SAN JOSE, Calif. (
is up more than 5% on Thursday -- the biggest rally for the U.S. solar player in some time -- after acquiring a pipeline of 1.2 gigawatts (GW) in solar projects from European company
SunRay Renewable Energy
SunPower is paying $235 million of the $277 million acquisition price for the 1.2 GW of solar projects in cash. It's a deal that is smaller than, but similar in strategy to,
$400 million acquisition of a 2 GW project pipeline from Canadian solar company OptiSolar in March of last year.
On paper, both the First Solar and SunPower deals make sense, allowing the U.S. solar leaders to diversify into more markets and at the level of large-scale projects. The First Solar deal was focused on utility scale projects in the U.S., while the SunPower deal provides it access to SunRay's pipeline in Italy, France, Greece, Israel, Spain and the U.K.
At a time when the largest solar market, Germany, is getting set to slash its support for solar, most significantly for large-scale projects, the entire solar sector is at work on moving their projects around the global chessboard of capacity.
What's more, in theory the deals allow First Solar and SunPower to leverage their existing capabilities in executing on large-scale solar projects.
However, First Solar has already run into many hurdles with the OptiSolar project pipeline. Some of the biggest projects in the
First Solar pipeline face serious delays, as documented by Wedbush Securities analyst Christine Hersey. First Solar has already, in effect, converted at least a portion of the cash used for the acquisition of the OptiSolar pipeline into projects that may never see the light of day, or a drop of desert sunshine.
SunPower may have received a big boost on Thursday from the general solar rally, after
earnings during the pre-market made a bullish call for solar in 2010 -- First Solar was up over 4%.
Is it a good idea to use cash to purchase a solar pipeline?
The biggest critics of these deals say the acquisitions by First Solar and SunPower of project pipelines amount to no more than speculation: using actual cash for theoretical projects with big downside risks, the least of which is much longer delays than anticipated before the deals generate any revenues.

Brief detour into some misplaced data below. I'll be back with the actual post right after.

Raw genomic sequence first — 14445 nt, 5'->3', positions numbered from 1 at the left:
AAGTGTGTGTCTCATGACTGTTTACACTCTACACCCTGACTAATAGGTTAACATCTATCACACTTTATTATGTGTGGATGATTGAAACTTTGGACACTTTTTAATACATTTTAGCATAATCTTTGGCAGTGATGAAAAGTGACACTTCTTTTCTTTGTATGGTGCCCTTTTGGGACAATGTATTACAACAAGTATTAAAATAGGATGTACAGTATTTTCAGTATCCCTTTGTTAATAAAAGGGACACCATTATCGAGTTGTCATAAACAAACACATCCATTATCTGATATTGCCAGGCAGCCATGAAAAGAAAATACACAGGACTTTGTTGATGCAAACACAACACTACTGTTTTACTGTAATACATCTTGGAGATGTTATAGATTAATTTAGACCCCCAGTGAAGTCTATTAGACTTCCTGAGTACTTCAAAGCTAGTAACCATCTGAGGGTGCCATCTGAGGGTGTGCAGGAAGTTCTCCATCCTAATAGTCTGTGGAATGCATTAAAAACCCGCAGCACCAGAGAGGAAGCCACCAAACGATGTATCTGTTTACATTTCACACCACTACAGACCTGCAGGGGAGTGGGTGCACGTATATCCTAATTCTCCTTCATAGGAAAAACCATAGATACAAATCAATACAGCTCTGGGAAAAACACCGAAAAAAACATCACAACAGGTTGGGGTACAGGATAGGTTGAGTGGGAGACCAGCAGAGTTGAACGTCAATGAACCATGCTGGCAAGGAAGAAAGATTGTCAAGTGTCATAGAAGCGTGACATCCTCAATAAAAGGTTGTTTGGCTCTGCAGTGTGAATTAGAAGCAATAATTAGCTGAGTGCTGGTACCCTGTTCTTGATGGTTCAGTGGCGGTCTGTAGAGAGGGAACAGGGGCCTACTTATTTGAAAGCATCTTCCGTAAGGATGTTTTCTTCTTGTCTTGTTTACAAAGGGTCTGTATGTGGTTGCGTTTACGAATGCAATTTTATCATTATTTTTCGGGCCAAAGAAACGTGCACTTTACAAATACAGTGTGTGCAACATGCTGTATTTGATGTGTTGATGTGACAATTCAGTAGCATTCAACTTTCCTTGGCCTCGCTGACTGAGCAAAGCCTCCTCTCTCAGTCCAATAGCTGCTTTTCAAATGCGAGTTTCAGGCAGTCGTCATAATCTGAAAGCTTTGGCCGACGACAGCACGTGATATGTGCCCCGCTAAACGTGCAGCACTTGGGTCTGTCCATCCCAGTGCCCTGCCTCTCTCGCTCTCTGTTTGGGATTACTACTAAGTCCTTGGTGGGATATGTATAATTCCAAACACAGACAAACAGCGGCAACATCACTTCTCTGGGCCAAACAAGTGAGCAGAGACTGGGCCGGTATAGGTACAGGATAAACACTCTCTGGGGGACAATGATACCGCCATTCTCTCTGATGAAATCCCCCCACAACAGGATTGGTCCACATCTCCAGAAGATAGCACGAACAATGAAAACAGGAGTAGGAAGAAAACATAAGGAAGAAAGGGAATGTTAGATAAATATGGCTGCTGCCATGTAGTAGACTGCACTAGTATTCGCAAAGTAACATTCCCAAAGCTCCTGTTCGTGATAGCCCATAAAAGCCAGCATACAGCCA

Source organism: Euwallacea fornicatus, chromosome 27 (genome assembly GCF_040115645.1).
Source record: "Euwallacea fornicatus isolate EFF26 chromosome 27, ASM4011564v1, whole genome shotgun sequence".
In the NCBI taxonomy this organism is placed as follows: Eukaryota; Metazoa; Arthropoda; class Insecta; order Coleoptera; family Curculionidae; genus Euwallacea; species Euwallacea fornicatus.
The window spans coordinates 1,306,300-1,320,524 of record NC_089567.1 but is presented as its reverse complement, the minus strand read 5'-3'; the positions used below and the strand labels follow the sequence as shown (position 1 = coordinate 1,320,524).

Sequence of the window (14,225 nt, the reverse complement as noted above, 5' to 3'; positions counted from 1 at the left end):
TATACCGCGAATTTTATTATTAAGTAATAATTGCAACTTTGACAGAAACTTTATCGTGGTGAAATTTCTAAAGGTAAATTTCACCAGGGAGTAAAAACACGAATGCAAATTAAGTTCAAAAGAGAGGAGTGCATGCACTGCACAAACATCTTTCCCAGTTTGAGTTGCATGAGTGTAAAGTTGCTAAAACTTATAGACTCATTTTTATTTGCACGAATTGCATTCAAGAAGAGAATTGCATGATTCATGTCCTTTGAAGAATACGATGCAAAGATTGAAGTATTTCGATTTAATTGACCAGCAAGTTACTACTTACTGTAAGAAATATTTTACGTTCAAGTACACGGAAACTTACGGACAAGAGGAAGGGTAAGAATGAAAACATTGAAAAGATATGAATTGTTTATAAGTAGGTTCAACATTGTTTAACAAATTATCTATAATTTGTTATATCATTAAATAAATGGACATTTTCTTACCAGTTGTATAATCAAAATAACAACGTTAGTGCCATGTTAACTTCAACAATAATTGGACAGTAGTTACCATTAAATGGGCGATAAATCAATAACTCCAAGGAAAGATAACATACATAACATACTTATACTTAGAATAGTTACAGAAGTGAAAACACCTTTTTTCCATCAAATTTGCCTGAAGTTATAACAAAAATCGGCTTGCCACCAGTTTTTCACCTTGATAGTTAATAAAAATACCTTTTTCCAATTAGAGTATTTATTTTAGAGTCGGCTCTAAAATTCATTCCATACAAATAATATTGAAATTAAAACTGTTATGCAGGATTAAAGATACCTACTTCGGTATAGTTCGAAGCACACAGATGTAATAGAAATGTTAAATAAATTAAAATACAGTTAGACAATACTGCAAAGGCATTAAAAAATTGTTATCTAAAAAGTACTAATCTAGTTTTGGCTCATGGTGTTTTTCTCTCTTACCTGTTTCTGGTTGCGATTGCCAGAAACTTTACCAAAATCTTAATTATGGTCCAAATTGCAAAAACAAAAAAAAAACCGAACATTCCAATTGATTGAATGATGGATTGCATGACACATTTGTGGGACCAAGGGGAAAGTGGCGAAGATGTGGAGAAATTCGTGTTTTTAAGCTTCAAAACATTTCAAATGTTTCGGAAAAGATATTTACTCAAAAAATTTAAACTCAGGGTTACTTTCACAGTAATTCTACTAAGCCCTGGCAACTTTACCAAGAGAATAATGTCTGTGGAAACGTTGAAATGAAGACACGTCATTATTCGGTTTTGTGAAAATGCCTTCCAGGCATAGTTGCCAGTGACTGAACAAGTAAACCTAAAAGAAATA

Gordon Johnson, analyst at Hapoalim Securities, said the First Solar cancellations already prove how these deals can be dilutive, or at least face significant headwinds. "It's spending cash to speculate in the market," Johnson contends.
Even more moderate critics like Wedbush Securities' Christine Hersey say the risks are rampant in these deals, and investors should not change their outlook on SunPower as a result of this announcement.
The Wedbush analyst wrote on Thursday after the SunPower announcement that the analyst remains at a neutral rating with a price target of $21 on SunPower.
SunPower said in its release that the marriage of the SunRay project team with SunPower technology is a win-win. A win-win, that is, before the issue of competitive pricing enter into the equation.
Wedbush's Hersey is concerned about SunPower pricing, also. "We expect SunPower to continue to face margin pressure through 2010 as ASPs decline and oversupply conditions persist... While the acquisition of a large pipeline of projects in Europe and Middle East appears favorable on the surface, we remain concerned about the company's ability to build systems at competitive costs given the higher cost structure and ASPs associated with SunPower panels," she wrote.
What's more, SunPower noted in its SunRay acquisition release that the 1.2 GW in the deal is spread across a half dozen countries, but the level of specificity from SunPower was far from, well, specific.
This was SunPower's statement on the projects: "SunRay has a strong pipeline in Italy, with several power plants already permitted for delivery in 2010." As for the rest of the pipeline, it is "in various stages of development."
And that was it from SunPower, as far as how much of the 1.2 GW is actually bookable, as opposed to $235 million in cash for a pipeline that is not yet generating any electricity.
Burt Chao, energy analyst at Simmons & Company, is giving SunPower the benefit of the doubt in using its cash to acquire the European pipeline. "There is always an execution risk with a project pipeline, but SunPower has experience in development of projects. I don't think they will execute on 100% of the pipeline, but they are good at doing projects," Chao said.
Chao also took it as a positive sign that SunPower went ahead with the deal, considering the accounting investigation still hanging over its head -- since November SunPower has been internally investigating potential overstatements of earnings. Chao thinks SunPower wouldn't make the deal using cash if the accounting issues were still significant.
On the other hand, SunPower has typically already reported earnings by this time in the earnings calendar, yet this quarter SunPower has not even announced a date yet for its earning.
Chao's hope that the SunPower deal indicates the accounting overhang is about to lift may be no more than idle speculation, yet on Thursday, the speculation that SunPower investors should be focused on is $235 million worth of a project pipeline still on paper.
-- Reported by Eric Rosenbaum in New York.
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